Honors Program

University Honors, Honors in Mathematics

Date of Award


Thesis Professor(s)

Frank Hagelberg

Thesis Professor Department

Physics and Astronomy

Thesis Reader(s)

Jeff Knisley, Mark Giroux


In molecules, electronic state transitions can occur via quantum coupling of the states. If the coupling is due to the kinetic energy of the molecular nuclei, then electronic transitions are best represented in the adiabatic frame. If the coupling is instead facilitated through the potential energy of the nuclei, then electronic transitions are better represented in the diabatic frame. In our study, we modeled these latter transitions, called ``nonadiabatic transitions.'' For one nuclear degree of freedom, we modeled the de-excitation of a diatomic molecule. For two nuclear degrees of freedom, we modeled the de-excitation of an ethane-like molecule undergoing cis-trans isomerization. For both cases, we studied the dependence of the de-excitation on the nuclear configuration and potential energy of the molecule.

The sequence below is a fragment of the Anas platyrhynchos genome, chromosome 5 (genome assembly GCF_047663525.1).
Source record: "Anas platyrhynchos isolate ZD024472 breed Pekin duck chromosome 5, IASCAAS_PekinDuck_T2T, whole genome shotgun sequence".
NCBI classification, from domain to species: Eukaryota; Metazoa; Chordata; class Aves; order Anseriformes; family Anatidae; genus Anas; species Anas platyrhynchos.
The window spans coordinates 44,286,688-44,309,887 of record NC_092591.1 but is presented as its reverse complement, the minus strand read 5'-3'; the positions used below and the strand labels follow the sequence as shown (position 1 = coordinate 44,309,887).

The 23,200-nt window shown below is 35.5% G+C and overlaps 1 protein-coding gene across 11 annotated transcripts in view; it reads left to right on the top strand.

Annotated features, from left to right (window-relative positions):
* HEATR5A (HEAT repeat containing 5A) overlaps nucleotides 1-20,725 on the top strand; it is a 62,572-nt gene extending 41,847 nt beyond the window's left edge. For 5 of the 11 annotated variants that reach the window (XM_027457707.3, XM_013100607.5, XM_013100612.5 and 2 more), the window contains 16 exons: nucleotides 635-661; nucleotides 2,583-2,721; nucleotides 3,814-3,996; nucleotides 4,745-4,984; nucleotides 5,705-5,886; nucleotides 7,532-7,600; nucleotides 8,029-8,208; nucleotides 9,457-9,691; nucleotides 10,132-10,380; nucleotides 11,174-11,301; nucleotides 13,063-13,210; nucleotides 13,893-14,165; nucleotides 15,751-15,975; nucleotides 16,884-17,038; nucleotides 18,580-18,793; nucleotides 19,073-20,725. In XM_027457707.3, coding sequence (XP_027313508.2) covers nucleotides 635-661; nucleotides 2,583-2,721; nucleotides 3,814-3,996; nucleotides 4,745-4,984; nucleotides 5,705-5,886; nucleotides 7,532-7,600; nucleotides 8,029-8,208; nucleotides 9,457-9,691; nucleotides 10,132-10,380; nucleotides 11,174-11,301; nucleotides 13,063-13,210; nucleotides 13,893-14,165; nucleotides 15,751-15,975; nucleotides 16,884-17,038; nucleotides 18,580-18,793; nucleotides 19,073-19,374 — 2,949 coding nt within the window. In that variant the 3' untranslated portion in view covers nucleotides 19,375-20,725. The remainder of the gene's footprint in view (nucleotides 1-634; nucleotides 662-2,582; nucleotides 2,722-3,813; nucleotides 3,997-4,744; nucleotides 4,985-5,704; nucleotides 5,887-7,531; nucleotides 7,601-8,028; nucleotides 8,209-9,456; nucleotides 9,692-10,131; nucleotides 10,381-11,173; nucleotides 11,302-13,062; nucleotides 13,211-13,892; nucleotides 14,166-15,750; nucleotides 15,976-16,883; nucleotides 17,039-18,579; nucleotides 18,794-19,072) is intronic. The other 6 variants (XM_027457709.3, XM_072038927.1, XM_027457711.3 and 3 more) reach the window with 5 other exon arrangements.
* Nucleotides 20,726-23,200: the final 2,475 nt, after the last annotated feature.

We constructed a numerical model to solve the time-dependent Schr\"{o}dinger Equation for two coupled wave functions. Our algorithm takes full advantage of the sparseness of the numerical system, leading to a final set of equations that is solved recursively using nothing more than the Tridiagonal Algorithm.

We observed that the most effective de-excitation occurred when the molecule transitioned from a stable equilibrium configuration to an unstable equilibrium configuration. This same mechanism is known to drive fast electronic transitions in the adiabatic frame. We concluded that while the adiabatic and diabatic frames are strongly opposed physically, the mathematical mechanism driving electronic transitions in the two frames is in some sense the same.

Document Type

Honors Thesis - Open Access

Creative Commons License

Creative Commons License
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